Power to Establish Property Qualifications
for Members of the Legislature
[10 August 1787]
The report of 6 August gave the legislature power to establish property qualifications for members of that body.
Mr Madison was opposed to the Section as vesting an improper & dangerous power in the Legislature. The qualifications of electors and elected were fundamental articles in a Republican Govt. and ought to be fixed by the Constitution. If the Legislature could regulate those of either, it can by degrees subvert the Constitution. A Republic may be converted into an aristocracy or oligarchy as well by limiting the number capable of being elected, as the number authorised to elect. In all cases where the representatives of the people will have a personal interest distinct from that of their Constituents, there was the same reason for being jealous of them, as there was for relying on them with full confidence, where they had a common interest. This was one of the former cases. It was as improper as to allow them to fix their own wages, or their own privileges. It was a power also which might be made subservient to the views of one faction agst. another. Qualifications founded on artificial distinctions may be devised,1 by the stronger in order to keep out partizans of a weaker faction.2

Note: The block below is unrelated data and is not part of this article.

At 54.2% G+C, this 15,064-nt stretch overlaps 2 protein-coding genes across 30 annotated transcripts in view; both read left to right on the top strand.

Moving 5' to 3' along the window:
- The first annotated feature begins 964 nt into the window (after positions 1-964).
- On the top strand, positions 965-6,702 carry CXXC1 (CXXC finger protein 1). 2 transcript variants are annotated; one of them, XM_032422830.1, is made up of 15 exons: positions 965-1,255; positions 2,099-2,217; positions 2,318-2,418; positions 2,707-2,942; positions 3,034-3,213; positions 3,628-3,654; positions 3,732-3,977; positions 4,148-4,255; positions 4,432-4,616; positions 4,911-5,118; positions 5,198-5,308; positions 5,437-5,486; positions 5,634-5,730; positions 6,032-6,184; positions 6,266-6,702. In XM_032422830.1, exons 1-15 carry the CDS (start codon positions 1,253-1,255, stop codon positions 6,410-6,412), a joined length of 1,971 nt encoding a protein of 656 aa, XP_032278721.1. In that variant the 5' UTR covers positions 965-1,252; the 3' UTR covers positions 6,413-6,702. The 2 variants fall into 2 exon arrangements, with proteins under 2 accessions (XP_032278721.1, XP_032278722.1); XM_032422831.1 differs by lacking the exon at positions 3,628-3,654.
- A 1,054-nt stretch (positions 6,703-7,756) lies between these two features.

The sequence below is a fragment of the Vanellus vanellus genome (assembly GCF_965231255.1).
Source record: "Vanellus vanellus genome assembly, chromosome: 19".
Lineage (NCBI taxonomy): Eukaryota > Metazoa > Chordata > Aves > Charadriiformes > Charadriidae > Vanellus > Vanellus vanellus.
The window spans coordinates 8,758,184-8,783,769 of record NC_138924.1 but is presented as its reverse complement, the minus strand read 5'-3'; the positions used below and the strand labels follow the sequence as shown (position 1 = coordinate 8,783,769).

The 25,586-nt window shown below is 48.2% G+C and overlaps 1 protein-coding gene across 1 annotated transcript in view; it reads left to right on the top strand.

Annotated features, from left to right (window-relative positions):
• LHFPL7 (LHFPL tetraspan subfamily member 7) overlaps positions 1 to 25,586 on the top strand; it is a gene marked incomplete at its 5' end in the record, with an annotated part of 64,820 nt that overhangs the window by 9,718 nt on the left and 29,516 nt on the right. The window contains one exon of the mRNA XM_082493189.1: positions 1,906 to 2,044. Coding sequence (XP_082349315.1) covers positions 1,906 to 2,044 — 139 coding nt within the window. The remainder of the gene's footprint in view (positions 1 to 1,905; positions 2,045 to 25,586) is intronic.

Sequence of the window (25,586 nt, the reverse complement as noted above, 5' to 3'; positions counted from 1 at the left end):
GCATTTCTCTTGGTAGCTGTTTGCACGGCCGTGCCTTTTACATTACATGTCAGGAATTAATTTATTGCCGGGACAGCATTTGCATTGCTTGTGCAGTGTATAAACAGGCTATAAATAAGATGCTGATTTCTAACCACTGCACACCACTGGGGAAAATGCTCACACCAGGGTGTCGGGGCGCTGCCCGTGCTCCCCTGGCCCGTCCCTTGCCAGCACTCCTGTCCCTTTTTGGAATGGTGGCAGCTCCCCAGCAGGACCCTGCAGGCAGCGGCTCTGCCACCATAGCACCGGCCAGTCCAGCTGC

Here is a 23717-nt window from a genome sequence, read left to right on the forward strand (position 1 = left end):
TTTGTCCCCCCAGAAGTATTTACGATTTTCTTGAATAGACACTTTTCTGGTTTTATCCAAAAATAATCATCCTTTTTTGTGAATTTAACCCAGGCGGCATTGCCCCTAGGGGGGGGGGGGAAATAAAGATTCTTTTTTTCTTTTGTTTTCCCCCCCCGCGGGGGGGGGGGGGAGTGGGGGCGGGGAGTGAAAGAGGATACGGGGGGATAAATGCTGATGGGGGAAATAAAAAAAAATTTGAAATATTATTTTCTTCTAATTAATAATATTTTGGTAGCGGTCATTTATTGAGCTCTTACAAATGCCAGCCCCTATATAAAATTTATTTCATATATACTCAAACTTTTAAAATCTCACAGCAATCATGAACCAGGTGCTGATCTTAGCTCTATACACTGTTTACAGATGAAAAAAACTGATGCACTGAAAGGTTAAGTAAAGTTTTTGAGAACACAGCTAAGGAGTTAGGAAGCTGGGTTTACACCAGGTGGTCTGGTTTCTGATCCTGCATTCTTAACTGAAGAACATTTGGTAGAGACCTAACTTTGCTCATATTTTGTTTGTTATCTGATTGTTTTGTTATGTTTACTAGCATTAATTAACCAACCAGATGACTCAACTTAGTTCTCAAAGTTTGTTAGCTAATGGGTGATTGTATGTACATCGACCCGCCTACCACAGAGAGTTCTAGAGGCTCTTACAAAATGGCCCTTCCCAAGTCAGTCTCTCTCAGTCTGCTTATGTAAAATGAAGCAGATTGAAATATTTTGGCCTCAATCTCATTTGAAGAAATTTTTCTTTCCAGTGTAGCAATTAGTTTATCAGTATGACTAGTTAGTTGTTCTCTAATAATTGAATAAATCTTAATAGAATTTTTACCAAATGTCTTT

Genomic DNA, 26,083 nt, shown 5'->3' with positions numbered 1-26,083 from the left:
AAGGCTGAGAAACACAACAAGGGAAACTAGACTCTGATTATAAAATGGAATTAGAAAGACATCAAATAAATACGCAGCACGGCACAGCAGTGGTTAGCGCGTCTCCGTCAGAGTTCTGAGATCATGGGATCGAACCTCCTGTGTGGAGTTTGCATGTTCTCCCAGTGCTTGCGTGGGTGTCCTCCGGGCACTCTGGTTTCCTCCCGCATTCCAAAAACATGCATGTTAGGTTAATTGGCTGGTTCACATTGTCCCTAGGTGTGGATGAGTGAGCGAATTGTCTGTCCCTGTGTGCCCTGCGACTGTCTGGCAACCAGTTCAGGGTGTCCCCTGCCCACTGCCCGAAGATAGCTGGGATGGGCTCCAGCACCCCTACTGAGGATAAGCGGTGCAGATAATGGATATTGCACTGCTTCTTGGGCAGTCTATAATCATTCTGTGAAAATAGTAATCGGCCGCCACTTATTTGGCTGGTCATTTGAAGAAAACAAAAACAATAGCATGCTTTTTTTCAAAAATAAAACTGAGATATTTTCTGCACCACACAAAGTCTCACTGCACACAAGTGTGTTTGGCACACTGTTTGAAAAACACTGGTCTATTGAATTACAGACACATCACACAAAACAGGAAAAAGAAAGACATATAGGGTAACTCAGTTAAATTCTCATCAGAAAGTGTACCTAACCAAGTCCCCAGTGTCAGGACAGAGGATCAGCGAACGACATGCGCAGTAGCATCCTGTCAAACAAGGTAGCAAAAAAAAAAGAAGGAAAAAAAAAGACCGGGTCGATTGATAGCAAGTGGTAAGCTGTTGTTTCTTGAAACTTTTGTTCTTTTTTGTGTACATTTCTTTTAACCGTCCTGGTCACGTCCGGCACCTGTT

1. JM originally completed the sentence with this clause: “which may exclude obnoxious partizans of the opposite faction.”
2. After Ellsworth and Gouverneur Morris defended this power, JM observed “that the British Parliamt. possessed the power of regulating the qualifications both of the electors, and the elected; and the abuse they had made of it was a lesson worthy of our attention. They had made the changes in both cases subservient to their own views, or to the views of political or Religious parties” (ibid.).